“The man who moves a mountain begins by carrying away small stones.” ― Chinese Proverb This post is dedicated to all the caring and patient teachers out there who  help their students have meaningful experiences learning a second language regardless of any limitations they may have. This post is also dedicated to all the parents who have kindly shared their stories with me over these five years I’ve been involved with the Special Needs program in my language school. Parents-to-be often dream of well-behaved, talented, high-achieving children who say ‘please’ and make the...

"If you know you are going to fail, then fail gloriously!" Cate Blanchett   1 It was a group of six prospective students from a well-known multinational company in São Paulo. It was back in the day when VCRs were cutting-edge technology, so we had a brand new one at our school. We’d specially bought it to play movies and the videos that accompanied our business English materials. It was a Saturday morning class and I’d arrived one hour early to set up the materials and the VCR, and also to make...

As I'm writing this post I'm thinking about my English skills as a non-native speaker. I'm aware of the fact that my English is far from being perfect and I can't expect it to be flawless. Nonetheless, I consider myself a successful English learner-teacher as far as language is concerned for one simple reason: I see myself as a language scavenger. What does it take to be a scavenger? When people speak to me and when I'm exposed to language items, I collect whatever I think is useful or...

“In the dyad ‘language and culture,’ language is not a bunch of arbitrary linguistic forms applied to a cultural reality that can be found outside of language, in the real world.” Without language and other symbolic systems, the habits, beliefs, institutions, and monuments that we call culture would be just observable realities, not cultural phenomena. To become culture, they have to have meaning. It’s the meaning that we give to foods, gardens and ways of life that constitute culture.”                  ...

“Do a loony-goony dance 'Cross the kitchen floor, Put something silly in the world That ain't been there before.” ― Shel Silverstein, A Light in the Attic When I was 15 I was sleepy most of the time. I could barely stay awake during my first period classes and I remember tottering straight to my bed after school. In the afternoon, I couldn't make up my mind whether to start doing my homework or watching the afternoon movie on TV. In short, I was a typical teenager; it was hard to focus on school when...

This is the time of the year when I have to contact parents to inform  that their kids have failed their final exams. Breaking bad news --- no matter if it it doesn't come as a surprise, is just as hard for parents as it is for us teachers. That's why  we need to work through our own feelings before contacting our students' parents, especially if it hits close to home, as it is my case. Been there, done that both as a parent and as a student. With...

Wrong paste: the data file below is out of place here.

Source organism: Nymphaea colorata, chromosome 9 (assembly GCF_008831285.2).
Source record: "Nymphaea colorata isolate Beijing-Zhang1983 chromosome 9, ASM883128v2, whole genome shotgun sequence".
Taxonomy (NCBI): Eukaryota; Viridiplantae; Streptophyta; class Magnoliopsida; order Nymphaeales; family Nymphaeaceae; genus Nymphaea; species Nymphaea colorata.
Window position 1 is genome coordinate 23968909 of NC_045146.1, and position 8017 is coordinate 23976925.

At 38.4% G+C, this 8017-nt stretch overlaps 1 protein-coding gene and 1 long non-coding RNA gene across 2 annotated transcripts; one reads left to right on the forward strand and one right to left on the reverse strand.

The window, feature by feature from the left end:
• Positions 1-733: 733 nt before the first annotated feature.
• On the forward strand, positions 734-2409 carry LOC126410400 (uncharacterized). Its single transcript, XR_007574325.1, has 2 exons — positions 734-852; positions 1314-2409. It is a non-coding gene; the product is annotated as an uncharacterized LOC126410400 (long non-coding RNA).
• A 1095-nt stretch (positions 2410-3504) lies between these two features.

A few years ago I had to catch up with a lot of reading for the DELTA module 1, aka Reading for DELTA module. At first, the amount of reading I was supposed to do in such a short time was overwhelming. I wasn't sure if I was up for the task, but as those months went by, those books grabbed me and the more I read and learned, the more those books strengthened my interest. Having a background in linguistics and a keen interest in language learning and...

While technology has become a powerful tool to share information, talking to people face-to-face still remains unrivalled. Enjoying a meal together or connecting with others through a handshake --- or even a few words, creates a synergy that promotes feelings of trust and collaboration;  it helps us build stronger relationships and a feeling of belonging. Conferences are mostly about all this energy flow that creates a unique learning environment by bringing people closer together. Highlight #1: Pronunciation: A cool activity that you can do with your students is ask them...

I have already been to quite a few conferences and I have been going to  IATEFL conferences for the past three years and it's high time I wrote a post about my experiences both as a delegate and as a speaker. IATEFL stands for International Association of Teachers of English as a Foreign Language and it aims at bringing teachers from all corners of the world together by providing professional development through publications, talks, conferences, and workshops. IATEFL also supports teachers worldwide by helping them set up local...

My Portuguese grandfather was a globetrotter and, when he died, we inherited dozens of postcards from every city he had visited. I was the only one in the family who took some interest in the postcards and the beautiful places that I never thought I would have a chance to go to. However, I decided to turn those travels into my own experiences and I started writing on them to my imaginary English speaking readers. I reminisce about these things every time I come across old pictures and...

I'm a teacher and a mentor,  which means I'm in charge of in-service training at  branch level at a large language institute with around seventy branches spread in my hometown and other capitals in Brazil. In practical terms, I welcome new teachers and conduct ongoing training with our teaching staff when I'm not busy teaching and grading students' work. Fitting all of these duties into our busy teaching schedule is not easy, so mentoring calls for a lot of creativity. My colleagues also teach at other schools and...